New Orleans, Louisiana
June 26, 2016
June 26, 2016
August 28, 2016
During the fall semester of 2014 and 2015, the College of Engineering at Colorado State University (CSU) partnered with non-government organization Engineers Without Borders USA and their sister organization, Engineers Without Borders Australia to pilot the Engineers Without Borders (EWB) Challenge program in the United States and to demonstrate the programs academic validity and appropriateness for US curriculum. The EWB Challenge program was founded by EWB-Australia in 2007 and today the EWB Challenge is a mature program imbedded into curriculum at 52 universities in Australia, New Zealand, the UK, Ireland, Malaysia and Dubai, reaching over 10,000 first year engineering students each year. At CSU, the EWB Challenge was utilized as part of a first year course with ninety (2014) and one hundred and forty (2015) engineering students who had yet to declare an engineering discipline major. The program was seen as appropriate for CSU as it would provide an opportunity to look at the philosophy of problem definition, the impacts of culture and context and cross-disciplinary collaboration including working with all project stakeholders with the student participants. Feedback and reflection on the program was gained through surveys and focus groups with the participating students, both by a team of volunteers from EWB and research staff and students from CSU Colleges of Engineering and Education.
The feedback from the students about the EWB program was mainly positive, with over sixty percent of students now interested in pursuing international opportunities in engineering, students also felt overwhelmingly that the EWB Challenge positively affected their understanding of the role of an engineer within society and globally. Students were also assessed on their own understandings and increase or decrease in understanding of the chosen learning outcomes. Amongst other important comprehensions students gained a greater understanding around the roles of engineers globally and societally, and the importance of defining the problem and how culture affects decisions. There was, from qualitative feedback, a lack of understanding of how stakeholders are defined, which was demonstrated in the lower levels of comprehension amongst the students in these areas. Students were also asked for their feedback on their self-assessed improvement to professional skills, such as understanding the design process and working in teams and had the EWB Challenge program facilitated this improvement. The students felt, with a few exceptions, that the EWB Challenge had acted as a good introduction to engineering and professional skills and had in general helped them improve their skills in these key areas. Finally, during the first semester, two thirds of the students taking this course have changed their engineering field preference, with just under sixty percent of the total students stating that the EWB Challenge experience influenced their current preference.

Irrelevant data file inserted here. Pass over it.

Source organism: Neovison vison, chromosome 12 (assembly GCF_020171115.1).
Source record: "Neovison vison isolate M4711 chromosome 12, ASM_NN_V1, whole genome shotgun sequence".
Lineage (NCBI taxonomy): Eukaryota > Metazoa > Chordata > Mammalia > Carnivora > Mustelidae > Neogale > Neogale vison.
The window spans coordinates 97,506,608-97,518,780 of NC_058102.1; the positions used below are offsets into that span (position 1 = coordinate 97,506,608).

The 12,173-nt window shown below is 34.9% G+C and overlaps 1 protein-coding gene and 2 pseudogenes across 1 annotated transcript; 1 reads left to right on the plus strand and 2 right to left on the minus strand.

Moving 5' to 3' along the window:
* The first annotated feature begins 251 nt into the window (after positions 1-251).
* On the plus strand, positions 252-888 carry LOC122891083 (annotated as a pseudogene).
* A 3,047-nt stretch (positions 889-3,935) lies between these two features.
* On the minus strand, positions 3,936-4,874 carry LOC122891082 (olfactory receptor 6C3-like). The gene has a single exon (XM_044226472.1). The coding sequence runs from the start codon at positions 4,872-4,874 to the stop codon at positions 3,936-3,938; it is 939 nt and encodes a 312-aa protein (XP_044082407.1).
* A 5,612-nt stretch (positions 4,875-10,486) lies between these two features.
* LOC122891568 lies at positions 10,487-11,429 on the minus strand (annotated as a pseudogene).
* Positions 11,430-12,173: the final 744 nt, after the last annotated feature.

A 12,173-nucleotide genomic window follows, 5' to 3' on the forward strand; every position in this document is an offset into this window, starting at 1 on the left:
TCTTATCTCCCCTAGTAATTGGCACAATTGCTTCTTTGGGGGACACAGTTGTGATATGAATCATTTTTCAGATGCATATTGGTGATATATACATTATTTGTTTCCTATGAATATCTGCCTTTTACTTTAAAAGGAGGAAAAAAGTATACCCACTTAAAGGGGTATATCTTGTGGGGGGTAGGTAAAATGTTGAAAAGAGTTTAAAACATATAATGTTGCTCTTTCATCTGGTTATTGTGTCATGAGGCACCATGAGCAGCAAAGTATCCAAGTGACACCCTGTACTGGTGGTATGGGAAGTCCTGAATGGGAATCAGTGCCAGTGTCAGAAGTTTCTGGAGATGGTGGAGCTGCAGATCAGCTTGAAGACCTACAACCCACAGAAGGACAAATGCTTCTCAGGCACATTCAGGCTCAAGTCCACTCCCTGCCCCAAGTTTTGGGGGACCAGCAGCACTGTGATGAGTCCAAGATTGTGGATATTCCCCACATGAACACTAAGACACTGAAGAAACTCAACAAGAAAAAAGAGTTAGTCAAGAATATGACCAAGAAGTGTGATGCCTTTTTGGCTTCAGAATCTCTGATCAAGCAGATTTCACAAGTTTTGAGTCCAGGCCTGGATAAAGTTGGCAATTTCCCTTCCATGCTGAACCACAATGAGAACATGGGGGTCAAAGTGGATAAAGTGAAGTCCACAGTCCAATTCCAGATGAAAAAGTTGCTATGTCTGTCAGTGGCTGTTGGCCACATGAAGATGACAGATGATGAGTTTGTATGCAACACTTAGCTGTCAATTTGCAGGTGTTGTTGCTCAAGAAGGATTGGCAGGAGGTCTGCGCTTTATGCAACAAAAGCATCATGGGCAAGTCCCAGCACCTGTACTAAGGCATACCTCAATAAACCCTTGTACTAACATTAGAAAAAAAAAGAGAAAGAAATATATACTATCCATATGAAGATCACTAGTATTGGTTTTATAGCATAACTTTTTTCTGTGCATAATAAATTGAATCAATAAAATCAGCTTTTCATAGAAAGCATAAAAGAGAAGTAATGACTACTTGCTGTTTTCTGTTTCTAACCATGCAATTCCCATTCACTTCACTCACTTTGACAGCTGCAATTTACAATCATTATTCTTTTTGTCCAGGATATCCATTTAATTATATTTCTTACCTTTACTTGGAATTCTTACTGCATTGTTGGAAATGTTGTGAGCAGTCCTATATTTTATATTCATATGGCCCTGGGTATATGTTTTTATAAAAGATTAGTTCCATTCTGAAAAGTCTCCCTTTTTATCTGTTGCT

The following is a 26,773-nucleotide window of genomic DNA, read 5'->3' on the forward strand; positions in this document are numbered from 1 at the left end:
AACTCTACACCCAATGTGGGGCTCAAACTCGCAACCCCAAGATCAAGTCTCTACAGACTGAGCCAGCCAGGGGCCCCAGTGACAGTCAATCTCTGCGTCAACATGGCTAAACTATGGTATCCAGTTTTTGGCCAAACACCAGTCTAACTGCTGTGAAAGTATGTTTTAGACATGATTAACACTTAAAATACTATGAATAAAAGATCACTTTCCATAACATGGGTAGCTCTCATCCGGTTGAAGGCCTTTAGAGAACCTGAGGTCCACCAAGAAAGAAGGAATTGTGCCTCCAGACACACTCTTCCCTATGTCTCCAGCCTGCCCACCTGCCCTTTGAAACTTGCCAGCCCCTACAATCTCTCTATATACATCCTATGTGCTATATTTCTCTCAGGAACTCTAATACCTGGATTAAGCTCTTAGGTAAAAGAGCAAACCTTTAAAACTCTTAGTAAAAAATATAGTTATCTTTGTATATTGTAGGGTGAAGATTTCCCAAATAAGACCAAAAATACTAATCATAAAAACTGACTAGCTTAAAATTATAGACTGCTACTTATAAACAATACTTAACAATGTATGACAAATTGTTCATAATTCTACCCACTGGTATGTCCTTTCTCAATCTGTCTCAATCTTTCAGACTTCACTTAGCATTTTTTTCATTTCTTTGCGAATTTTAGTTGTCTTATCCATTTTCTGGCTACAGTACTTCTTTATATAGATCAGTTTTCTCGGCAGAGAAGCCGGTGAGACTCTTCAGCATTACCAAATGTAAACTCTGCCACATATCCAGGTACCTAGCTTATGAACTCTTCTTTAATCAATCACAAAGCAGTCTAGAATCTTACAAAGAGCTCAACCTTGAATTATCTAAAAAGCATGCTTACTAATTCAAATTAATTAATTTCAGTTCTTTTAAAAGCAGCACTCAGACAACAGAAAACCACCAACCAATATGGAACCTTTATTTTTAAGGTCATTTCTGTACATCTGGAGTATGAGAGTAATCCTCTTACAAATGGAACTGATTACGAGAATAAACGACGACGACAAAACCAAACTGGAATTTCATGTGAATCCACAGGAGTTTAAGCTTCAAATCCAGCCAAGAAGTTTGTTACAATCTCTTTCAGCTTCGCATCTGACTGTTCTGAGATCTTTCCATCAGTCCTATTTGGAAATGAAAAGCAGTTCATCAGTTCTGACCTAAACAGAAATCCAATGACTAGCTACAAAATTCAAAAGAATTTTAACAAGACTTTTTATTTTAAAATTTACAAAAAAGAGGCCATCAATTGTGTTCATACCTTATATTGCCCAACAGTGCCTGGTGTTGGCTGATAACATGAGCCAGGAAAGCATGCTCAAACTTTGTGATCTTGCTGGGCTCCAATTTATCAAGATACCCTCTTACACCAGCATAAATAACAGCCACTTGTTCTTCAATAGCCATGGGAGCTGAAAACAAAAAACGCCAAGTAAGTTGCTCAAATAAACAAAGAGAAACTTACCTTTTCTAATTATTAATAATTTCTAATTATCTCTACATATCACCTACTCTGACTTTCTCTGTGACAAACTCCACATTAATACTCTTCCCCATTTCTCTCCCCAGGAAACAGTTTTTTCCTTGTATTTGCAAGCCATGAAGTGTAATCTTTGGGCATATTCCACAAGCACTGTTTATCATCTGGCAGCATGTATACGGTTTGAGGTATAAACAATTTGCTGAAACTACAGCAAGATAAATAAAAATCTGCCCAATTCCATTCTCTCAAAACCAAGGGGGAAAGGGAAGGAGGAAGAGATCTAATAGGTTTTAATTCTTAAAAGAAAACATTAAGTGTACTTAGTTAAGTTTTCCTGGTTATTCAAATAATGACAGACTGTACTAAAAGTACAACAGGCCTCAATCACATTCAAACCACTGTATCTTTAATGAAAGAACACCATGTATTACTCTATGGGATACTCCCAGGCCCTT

Siller, T. J., & Cook, A., & Johnson, G. R. (2016, June), Creating International Experiences for First-Year Engineers Through the EWB Australia Challenge Project Paper presented at 2016 ASEE Annual Conference & Exposition, New Orleans, Louisiana. 10.18260/p.26603
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